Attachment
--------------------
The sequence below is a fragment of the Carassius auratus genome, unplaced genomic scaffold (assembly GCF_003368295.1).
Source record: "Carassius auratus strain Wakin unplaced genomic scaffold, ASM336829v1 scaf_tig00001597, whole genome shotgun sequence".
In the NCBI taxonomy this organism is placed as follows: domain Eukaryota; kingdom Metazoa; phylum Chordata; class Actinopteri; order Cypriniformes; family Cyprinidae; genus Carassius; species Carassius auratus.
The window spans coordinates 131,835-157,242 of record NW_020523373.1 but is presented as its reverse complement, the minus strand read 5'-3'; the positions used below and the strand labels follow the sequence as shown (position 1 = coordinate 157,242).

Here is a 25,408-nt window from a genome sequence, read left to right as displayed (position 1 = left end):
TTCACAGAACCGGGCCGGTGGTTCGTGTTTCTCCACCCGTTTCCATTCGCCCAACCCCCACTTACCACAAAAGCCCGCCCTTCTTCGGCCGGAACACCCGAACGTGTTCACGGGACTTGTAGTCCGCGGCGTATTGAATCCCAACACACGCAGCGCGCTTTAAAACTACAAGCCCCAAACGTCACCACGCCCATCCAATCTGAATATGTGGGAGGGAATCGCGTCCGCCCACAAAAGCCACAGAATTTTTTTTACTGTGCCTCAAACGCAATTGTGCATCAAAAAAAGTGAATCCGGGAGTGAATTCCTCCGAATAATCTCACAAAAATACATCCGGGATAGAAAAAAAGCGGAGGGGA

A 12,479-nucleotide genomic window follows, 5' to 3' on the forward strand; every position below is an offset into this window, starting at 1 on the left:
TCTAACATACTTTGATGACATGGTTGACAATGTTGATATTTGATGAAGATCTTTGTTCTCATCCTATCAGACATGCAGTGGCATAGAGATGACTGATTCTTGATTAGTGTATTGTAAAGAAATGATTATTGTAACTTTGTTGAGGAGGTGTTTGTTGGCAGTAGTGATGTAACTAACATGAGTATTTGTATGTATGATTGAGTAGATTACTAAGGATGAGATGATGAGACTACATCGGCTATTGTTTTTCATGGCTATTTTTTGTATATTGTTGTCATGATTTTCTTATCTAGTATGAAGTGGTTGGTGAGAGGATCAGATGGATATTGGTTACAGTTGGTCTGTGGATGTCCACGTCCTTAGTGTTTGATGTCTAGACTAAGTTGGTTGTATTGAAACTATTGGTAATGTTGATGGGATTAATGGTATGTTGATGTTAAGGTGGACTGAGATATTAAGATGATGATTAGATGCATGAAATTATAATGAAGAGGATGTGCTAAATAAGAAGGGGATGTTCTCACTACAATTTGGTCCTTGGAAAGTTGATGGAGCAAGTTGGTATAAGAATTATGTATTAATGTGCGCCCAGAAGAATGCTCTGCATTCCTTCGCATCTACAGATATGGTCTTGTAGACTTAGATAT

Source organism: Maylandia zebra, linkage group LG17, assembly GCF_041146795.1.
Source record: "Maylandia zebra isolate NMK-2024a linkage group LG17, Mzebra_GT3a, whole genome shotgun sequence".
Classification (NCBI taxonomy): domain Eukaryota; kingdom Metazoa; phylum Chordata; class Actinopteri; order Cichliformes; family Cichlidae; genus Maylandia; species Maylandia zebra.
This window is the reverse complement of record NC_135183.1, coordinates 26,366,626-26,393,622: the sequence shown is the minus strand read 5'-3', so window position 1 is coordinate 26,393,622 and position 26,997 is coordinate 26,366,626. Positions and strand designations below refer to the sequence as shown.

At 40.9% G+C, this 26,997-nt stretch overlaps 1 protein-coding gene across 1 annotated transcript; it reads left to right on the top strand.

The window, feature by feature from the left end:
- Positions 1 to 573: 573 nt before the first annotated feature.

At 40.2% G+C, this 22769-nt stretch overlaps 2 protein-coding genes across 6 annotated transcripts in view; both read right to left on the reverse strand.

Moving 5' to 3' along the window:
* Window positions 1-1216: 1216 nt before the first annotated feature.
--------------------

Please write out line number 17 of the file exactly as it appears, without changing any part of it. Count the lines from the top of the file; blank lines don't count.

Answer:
Moving 5' to 3' along the window: